Walking is a great way to start on your fitness journey. According to the Mayo Clinic, if you walk briskly for 30 minutes, you can burn about 150 more calories a day. And the more you walk and the quicker your pace (working up to a jog), the more calories you'll burn.
Just be careful not to overdo it — you may burn out, your muscles may become sore or your joints may take a hit.
2. Biking or Cycling
Biking is a good option for low-impact aerobic exercise that still burns a nice number of calories.
"Biking is another great one because it's not a constant slamming exercise. It's fluid and is good for the joints," Gomez says.
Like walking, the more you cycle, the quicker your pace will become and the more calories you'll burn.
Swimming can be excellent cardio and easy on the joints. While in the water, you can stretch your muscles and increase your mobility, per the Obesity Action Coalition.
You also have 80 to 90 percent less weight pulling and pressing at your bones and joints while swimming. And because of this, you'll be more likely to exercise with less pain, which will allow you to workout longer, burning more calories.
4. Strength Training
Gomez highly recommends resistance and strength training because increasing muscle mass increases your metabolic rate (the speed at which your body burns calories).
"In my opinion, strength training is the most beneficial way to lose weight," Gomez says. "You may not burn as many calories during the workout, but your body continues to burn calories up to 72 hours after the workout in an effect called 'EPOC' (excess post-exercise oxygen consumption)."
Lastly, Gomez notes that it can be difficult for a person with limited exercise knowledge to create a plan that will work for them. Working with a qualified personal trainer can help take the guesswork out of things.
5. Get More Sleep
Sleep deprivation is found to increase belly fat accumulation, according to the National Sleep Foundation. Researchers found that people who slept fewer than five hours at night gained more belly fat over several years, compared to those who slept more than six hours. Sleep deficits were linked to increased food intake, decreased energy expenditure and changes in appetite-regulating hormone levels, according to a July 2014 review in Annals of Medicine.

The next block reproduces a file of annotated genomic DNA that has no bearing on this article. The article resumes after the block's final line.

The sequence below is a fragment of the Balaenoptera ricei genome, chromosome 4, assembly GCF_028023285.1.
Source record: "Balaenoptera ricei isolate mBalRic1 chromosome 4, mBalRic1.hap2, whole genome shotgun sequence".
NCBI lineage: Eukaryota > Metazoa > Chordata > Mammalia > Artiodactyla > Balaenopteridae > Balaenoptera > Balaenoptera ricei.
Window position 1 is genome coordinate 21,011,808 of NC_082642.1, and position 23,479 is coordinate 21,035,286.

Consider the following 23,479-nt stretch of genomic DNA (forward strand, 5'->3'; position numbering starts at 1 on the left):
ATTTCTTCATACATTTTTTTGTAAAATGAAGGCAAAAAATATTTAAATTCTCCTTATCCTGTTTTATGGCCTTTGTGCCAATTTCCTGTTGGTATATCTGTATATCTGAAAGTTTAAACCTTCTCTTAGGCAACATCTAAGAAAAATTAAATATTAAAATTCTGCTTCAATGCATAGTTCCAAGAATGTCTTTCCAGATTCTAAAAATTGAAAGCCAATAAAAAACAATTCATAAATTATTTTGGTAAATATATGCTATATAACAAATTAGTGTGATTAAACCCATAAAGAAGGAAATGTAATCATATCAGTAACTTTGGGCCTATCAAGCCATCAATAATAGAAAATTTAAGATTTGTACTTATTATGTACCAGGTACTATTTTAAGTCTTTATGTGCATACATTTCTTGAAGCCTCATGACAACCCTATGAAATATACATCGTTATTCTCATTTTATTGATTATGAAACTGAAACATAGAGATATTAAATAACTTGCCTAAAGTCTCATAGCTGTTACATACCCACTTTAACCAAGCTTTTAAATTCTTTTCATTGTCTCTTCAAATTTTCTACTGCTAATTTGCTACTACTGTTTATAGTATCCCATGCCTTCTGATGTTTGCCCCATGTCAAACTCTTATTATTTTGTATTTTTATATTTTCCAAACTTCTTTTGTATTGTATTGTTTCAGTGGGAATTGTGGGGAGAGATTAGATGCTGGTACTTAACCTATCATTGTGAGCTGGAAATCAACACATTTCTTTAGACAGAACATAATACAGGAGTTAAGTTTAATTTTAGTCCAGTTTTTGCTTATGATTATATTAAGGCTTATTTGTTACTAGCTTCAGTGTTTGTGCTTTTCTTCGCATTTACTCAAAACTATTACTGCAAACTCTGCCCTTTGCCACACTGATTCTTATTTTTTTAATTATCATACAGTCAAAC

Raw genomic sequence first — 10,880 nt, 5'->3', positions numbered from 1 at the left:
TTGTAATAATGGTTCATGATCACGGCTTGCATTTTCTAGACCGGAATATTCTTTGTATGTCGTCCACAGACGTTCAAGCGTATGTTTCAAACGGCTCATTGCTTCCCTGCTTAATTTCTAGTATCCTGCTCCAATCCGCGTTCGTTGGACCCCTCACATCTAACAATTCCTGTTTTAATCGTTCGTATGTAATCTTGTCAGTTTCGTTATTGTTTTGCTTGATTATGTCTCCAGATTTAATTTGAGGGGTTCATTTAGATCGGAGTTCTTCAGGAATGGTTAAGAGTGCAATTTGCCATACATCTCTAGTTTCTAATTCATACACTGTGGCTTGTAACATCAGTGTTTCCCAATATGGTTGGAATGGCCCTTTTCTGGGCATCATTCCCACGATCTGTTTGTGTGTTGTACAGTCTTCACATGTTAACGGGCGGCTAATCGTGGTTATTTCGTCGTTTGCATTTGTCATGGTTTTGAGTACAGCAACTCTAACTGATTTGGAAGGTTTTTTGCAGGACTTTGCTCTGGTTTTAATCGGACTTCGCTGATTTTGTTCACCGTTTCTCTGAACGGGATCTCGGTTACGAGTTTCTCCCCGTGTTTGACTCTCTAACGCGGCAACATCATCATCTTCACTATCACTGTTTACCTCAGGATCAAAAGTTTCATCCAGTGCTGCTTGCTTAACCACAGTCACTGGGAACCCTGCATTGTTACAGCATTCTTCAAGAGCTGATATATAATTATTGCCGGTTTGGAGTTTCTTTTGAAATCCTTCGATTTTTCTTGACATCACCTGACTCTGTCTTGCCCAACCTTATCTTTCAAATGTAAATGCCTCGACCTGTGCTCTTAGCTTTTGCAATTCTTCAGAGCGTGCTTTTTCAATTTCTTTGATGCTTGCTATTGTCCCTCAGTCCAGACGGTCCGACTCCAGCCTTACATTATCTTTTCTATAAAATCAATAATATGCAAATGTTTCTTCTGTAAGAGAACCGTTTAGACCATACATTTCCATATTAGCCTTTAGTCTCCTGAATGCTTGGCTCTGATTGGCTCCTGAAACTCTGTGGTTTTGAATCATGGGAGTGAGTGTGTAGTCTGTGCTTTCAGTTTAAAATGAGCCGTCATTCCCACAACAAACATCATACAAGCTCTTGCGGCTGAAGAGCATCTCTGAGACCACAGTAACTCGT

Poor sleep is also linked to excessive use of technology and media, like watching television and spending time on the computer, which also promotes a more sedentary lifestyle.
6. Track Your Efforts
Take advantage of an app on your phone, like LIVESTRONG.com's MyPlate app, which can help you monitor your calories, water and macronutrients. Granted, doing so can be a little tedious, but it may be worth it.
Being able to monitor your progress and all the positive changes you're making may keep you motivated. In order for these kinds of apps to be useful, according to Harvard Health Publishing, you'll need to stay consistent in using them.
You might also consider investing in a fitness watch.
"Wearing a smartwatch is a great way to track calories burned and steps taken, and some even track the quality of your sleep," Gomez says. "It can also help with motivation. A lot of people use the Apple Watch system in which they try to 'close activity circles' throughout the day. Smartwatches can also track friends' progress and activity levels, which adds some camaraderie."
7. Seek Out a Support System
Research shows that social support groups can help with weight loss, according to the American Psychological Association.
Sharing tips, recipes, exercises, achievements and even bad days can make the journey a little less overwhelming (and lonely).
For some people, a weight-loss program like Weight Watchers or Noom can be effective because of the built-in support. Others might turn to social media to find a network of like-minded people for their weight-loss journey. There are plenty of these groups on Facebook, including LIVESTRONG.com's Challenge Group.
8. Learn About Weight-Loss Medications
Your doctor may discuss the possibility of taking a prescription medication to help you lose weight, especially if you have obesity-related health problems, according to the National Institute of Diabetes and Digestive and Kidney Diseases.
There are several different types of medications; some may help you feel less hungry overall, or full sooner, while others may make it more difficult for your body to absorb fat from the foods you're eating.
There are a lot of factors that go into the decision to take a weight-loss medication. Your doctor will help you work through the benefits, side effects and cost to determine the best course of action for you.
Important to note: Weight-loss medications work best when combined with a healthy diet and consistent exercise plan. There's no such thing as a "magic pill" for weight loss.
9. Ask Your Doctor About Weight-Loss Surgery